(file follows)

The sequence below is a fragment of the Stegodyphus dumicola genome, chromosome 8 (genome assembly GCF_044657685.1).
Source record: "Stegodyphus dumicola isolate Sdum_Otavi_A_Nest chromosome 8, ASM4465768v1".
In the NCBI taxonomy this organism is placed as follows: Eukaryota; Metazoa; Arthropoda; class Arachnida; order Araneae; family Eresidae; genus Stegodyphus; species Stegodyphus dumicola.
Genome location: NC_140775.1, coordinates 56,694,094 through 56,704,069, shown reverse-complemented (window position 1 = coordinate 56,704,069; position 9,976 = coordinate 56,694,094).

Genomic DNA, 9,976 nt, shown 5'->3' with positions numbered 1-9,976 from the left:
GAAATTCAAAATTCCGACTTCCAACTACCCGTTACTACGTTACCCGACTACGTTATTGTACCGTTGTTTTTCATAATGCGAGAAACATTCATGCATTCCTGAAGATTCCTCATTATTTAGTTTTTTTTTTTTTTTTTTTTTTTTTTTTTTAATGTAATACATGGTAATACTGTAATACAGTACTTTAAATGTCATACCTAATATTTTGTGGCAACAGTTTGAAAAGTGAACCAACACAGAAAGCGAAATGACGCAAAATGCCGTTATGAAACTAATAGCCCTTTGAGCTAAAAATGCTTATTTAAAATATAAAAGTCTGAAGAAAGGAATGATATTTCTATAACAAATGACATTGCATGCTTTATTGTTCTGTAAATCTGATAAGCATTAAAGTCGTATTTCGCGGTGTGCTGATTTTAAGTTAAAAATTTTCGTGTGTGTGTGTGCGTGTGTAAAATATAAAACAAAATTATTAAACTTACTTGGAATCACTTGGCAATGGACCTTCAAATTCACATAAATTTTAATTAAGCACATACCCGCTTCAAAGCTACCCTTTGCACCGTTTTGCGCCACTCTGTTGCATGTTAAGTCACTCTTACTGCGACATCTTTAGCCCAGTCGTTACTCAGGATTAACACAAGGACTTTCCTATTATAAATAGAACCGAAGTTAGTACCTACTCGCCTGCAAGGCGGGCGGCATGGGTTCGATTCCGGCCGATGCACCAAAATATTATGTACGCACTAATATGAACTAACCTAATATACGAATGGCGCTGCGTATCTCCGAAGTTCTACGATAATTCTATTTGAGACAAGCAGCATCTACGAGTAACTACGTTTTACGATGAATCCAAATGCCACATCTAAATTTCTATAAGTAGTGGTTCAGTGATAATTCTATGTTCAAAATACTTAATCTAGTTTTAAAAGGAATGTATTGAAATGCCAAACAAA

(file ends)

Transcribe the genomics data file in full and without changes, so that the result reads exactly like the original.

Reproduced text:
The sequence below is a fragment of the Stegodyphus dumicola genome, chromosome 8 (genome assembly GCF_044657685.1).
Source record: "Stegodyphus dumicola isolate Sdum_Otavi_A_Nest chromosome 8, ASM4465768v1".
In the NCBI taxonomy this organism is placed as follows: Eukaryota; Metazoa; Arthropoda; class Arachnida; order Araneae; family Eresidae; genus Stegodyphus; species Stegodyphus dumicola.
Genome location: NC_140775.1, coordinates 56,694,094 through 56,704,069, shown reverse-complemented (window position 1 = coordinate 56,704,069; position 9,976 = coordinate 56,694,094).

Genomic DNA, 9,976 nt, shown 5'->3' with positions numbered 1-9,976 from the left:
GAAATTCAAAATTCCGACTTCCAACTACCCGTTACTACGTTACCCGACTACGTTATTGTACCGTTGTTTTTCATAATGCGAGAAACATTCATGCATTCCTGAAGATTCCTCATTATTTAGTTTTTTTTTTTTTTTTTTTTTTTTTTTTTTAATGTAATACATGGTAATACTGTAATACAGTACTTTAAATGTCATACCTAATATTTTGTGGCAACAGTTTGAAAAGTGAACCAACACAGAAAGCGAAATGACGCAAAATGCCGTTATGAAACTAATAGCCCTTTGAGCTAAAAATGCTTATTTAAAATATAAAAGTCTGAAGAAAGGAATGATATTTCTATAACAAATGACATTGCATGCTTTATTGTTCTGTAAATCTGATAAGCATTAAAGTCGTATTTCGCGGTGTGCTGATTTTAAGTTAAAAATTTTCGTGTGTGTGTGTGCGTGTGTAAAATATAAAACAAAATTATTAAACTTACTTGGAATCACTTGGCAATGGACCTTCAAATTCACATAAATTTTAATTAAGCACATACCCGCTTCAAAGCTACCCTTTGCACCGTTTTGCGCCACTCTGTTGCATGTTAAGTCACTCTTACTGCGACATCTTTAGCCCAGTCGTTACTCAGGATTAACACAAGGACTTTCCTATTATAAATAGAACCGAAGTTAGTACCTACTCGCCTGCAAGGCGGGCGGCATGGGTTCGATTCCGGCCGATGCACCAAAATATTATGTACGCACTAATATGAACTAACCTAATATACGAATGGCGCTGCGTATCTCCGAAGTTCTACGATAATTCTATTTGAGACAAGCAGCATCTACGAGTAACTACGTTTTACGATGAATCCAAATGCCACATCTAAATTTCTATAAGTAGTGGTTCAGTGATAATTCTATGTTCAAAATACTTAATCTAGTTTTAAAAGGAATGTATTGAAATGCCAAACAAA